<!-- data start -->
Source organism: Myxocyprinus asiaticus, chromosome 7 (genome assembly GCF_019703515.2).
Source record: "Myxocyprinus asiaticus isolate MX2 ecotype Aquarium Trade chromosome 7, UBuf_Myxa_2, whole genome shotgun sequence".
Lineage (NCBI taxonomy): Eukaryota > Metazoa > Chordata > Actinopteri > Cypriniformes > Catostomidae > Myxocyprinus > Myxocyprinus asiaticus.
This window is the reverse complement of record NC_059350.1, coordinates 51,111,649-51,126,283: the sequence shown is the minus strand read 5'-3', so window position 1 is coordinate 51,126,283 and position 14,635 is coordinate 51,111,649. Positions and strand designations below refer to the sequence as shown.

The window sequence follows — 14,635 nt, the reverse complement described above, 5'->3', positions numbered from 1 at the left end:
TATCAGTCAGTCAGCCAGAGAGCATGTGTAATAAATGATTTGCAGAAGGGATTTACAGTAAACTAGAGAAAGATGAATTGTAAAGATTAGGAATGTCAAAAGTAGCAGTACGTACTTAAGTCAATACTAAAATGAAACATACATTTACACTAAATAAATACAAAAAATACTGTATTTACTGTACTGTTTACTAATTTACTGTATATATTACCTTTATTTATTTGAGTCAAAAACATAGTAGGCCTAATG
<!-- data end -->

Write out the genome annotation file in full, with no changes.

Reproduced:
Source organism: Myxocyprinus asiaticus, chromosome 7 (genome assembly GCF_019703515.2).
Source record: "Myxocyprinus asiaticus isolate MX2 ecotype Aquarium Trade chromosome 7, UBuf_Myxa_2, whole genome shotgun sequence".
Lineage (NCBI taxonomy): Eukaryota > Metazoa > Chordata > Actinopteri > Cypriniformes > Catostomidae > Myxocyprinus > Myxocyprinus asiaticus.
This window is the reverse complement of record NC_059350.1, coordinates 51,111,649-51,126,283: the sequence shown is the minus strand read 5'-3', so window position 1 is coordinate 51,126,283 and position 14,635 is coordinate 51,111,649. Positions and strand designations below refer to the sequence as shown.

The window sequence follows — 14,635 nt, the reverse complement described above, 5'->3', positions numbered from 1 at the left end:
TATCAGTCAGTCAGCCAGAGAGCATGTGTAATAAATGATTTGCAGAAGGGATTTACAGTAAACTAGAGAAAGATGAATTGTAAAGATTAGGAATGTCAAAAGTAGCAGTACGTACTTAAGTCAATACTAAAATGAAACATACATTTACACTAAATAAATACAAAAAATACTGTATTTACTGTACTGTTTACTAATTTACTGTATATATTACCTTTATTTATTTGAGTCAAAAACATAGTAGGCCTAATG